Click here to go to the US Drought Monitor website. Here’s an excerpt:
The Central and South-Central Plains
Another week of below-normal precipitation affected the region, causing dryness and drought to generally persist and locally worsen. Between 0.25 and 1.0 inch of precipitation was measured from central Oklahoma northeastward into south Missouri, and in the central High Plains near the Rockies; otherwise, a few tenths of an inch fell, at best. Given the time of year, few changes were made in northern parts of this area, with more increasing areas of deterioration observed moving southward toward the Red River Valley. Severe drought expanded in central Nebraska, and D1 expanded considerably eastward from central Oklahoma to southeast Kansas. Over the past 60 days, precipitation totaled 3 to 6 inches less than normal across central and east Oklahoma, southeast Kansas, north and west Arkansas, and south Missouri. Both 60- and 90-day amounts are only half of normal at best across the south-central Plains approaching the Red River Valley and Texas…
The Central and Southern Rockies
Generally 0.5 to locally 2.5 inches of precipitation fell on the higher elevations in central and western Colorado, and central Utah. A few tenths of an inch fell on much of Wyoming, north New Mexico, and east-central Arizona, and little or none fell elsewhere. Improvement was introduced in parts of Colorado and Wyoming, where relatively wet patterns have been established for some time now. Conditions changed little elsewhere. Snowpack was considerably above normal in central Colorado, and near to a bit below normal in south Colorado, north-central New Mexico, and much of Utah. Very low snowpack – less than 25 percent of normal – was observed across higher elevations in Arizona and New Mexico. A lack oc water availability isn’t a widespread issue, but a few smaller systems are struggling to keep water flowing. In Utah, the water availability index in the Weber River, Provo, and San Pitch regions is below the 5th percentile level, but other regions are faring better…
The Intermoutain West and Far West
Heavy precipitation again pelted the northwestern and northeastern parts of this region, but dryness persisted farther south. Drought remained in the exceptional range in parts of California and northeast Nevada.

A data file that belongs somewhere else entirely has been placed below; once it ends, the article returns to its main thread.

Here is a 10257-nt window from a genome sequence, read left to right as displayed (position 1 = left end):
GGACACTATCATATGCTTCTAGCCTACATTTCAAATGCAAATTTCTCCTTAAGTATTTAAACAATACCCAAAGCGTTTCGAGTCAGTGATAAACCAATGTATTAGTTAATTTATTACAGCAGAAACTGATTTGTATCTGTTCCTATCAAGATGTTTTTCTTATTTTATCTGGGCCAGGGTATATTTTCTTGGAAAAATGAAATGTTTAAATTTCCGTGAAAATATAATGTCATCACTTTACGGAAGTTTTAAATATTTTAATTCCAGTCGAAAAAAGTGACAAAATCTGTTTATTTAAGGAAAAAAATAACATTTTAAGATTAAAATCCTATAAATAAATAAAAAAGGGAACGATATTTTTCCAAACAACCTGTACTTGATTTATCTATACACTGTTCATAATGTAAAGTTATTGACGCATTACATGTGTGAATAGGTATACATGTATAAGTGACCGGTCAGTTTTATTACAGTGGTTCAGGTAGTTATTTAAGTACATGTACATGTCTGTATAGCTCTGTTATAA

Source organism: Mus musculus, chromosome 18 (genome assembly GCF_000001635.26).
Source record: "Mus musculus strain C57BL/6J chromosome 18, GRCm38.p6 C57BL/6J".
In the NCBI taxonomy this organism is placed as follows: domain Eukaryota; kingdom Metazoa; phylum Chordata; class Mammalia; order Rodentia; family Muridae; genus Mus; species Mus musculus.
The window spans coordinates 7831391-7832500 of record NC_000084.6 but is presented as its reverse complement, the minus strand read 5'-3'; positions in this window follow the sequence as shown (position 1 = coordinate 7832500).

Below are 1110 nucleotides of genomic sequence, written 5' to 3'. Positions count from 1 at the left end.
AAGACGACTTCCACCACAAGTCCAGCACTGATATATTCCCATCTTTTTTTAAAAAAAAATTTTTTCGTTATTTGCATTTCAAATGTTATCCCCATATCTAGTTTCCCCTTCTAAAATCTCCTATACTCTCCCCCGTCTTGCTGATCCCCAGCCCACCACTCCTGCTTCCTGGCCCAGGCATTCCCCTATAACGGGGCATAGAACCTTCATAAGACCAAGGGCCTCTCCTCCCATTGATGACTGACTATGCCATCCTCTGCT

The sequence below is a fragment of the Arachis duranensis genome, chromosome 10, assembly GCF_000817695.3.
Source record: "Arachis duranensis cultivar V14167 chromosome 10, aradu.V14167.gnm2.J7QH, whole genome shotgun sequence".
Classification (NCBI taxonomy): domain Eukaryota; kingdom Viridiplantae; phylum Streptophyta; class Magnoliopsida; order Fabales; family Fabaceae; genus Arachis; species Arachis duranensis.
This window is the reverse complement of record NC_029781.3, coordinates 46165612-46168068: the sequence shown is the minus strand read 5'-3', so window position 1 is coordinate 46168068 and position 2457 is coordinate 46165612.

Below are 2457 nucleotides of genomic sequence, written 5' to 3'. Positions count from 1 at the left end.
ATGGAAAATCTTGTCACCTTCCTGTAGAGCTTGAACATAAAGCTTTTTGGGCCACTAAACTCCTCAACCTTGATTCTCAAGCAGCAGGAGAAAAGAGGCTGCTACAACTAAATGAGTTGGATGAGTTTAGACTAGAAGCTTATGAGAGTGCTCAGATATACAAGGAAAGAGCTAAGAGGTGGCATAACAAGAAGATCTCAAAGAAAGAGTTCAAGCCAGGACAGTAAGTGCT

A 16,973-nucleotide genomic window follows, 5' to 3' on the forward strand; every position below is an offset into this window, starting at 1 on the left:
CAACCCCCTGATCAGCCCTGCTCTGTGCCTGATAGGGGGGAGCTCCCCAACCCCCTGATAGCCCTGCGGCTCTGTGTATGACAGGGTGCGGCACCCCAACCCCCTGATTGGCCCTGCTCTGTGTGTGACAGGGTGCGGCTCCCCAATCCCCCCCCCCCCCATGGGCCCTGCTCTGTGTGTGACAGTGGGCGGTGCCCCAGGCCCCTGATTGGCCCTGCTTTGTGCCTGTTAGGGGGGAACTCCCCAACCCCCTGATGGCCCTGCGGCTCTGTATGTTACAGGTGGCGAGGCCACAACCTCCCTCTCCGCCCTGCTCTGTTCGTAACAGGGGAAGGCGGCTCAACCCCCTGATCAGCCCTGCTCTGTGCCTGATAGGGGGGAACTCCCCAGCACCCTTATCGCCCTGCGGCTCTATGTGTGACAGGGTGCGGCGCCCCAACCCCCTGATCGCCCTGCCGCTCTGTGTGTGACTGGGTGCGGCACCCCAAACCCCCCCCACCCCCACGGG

Over 3 inches of precipitation fell from the northern Sierra Nevada and the Cascades westward to the Pacific Coast, with 5 to 10 inches reported in the higher elevations of the Cascades and in northeast California. As a result, D0 and D1 was reduced in western Washington, as was some D2 in southwest Oregon, but from Oregon southward, obvious relief was not as widespread and snowpack remained very low.
In central and northern Idaho and some areas in nearby Washington and Oregon, 2 to 6 inches of precipitation was common. Conditions have improved in these regions significantly in the past few weeks, thus broad areas of improvement were introduced.
In contrast, dryness and drought persisted farther south, where precipitation was lacking. Between 1 and 3 inches fell on the central and southern Sierra Nevada, but little or none was reported from western Utah, northern Nevada, and central California southward. Snowpack remained under 70 percent of normal roughly south and west of a line from northeast Oregon to north-central New Mexico, and was less than half of normal in southern Oregon, the Sierra Nevada and southern Cascades, northwestern Nevada, southwest Utah, and the higher elevations of Arizona and New Mexico.
Water supplies are also being affected. Small-scale water supply systems serving at least 17 California communities are struggling to keep water flowing out of taps. The large Southern California Metro Water District is expected to draw about 20 percent more water than usual from Lake Meade (water it had banked in wetter years). As of March 6, the four large reservoirs on the periphery of the southern half of the San Joaquin Valley held 35 to 50 percent of their normal quantity for the date while reservoirs farther north along the central California Valley held 55 to 75 percent of normal…
The next 5 days (March 12-16) should bring moderate precipitation (0.5 to 2.0 inches) from the lower Mississippi Valley eastward across the Southeast. New England, far northwestern Washington, deep south Texas are expected to measure 0.5 to 1.0 inch. Light amounts of up to 0.5 inch at best are expected elsewhere.
For the ensuing 5 days (March 17-21), the odds favor above-normal precipitation along the immediate East Coast and in part of the Alaskan Panhandle. In contrast, there are enhanced chances for drier-than-normal conditions in a broad area covering much of the central and western states. Specifically, along a stripe from the Ohio and middle Mississippi Valleys westward through the central Rockies, California, and Oregon…and from there southward to the Mexican border and Gulf of Mexico coast. Neither wet nor dry conditions are particularly favored anywhere else.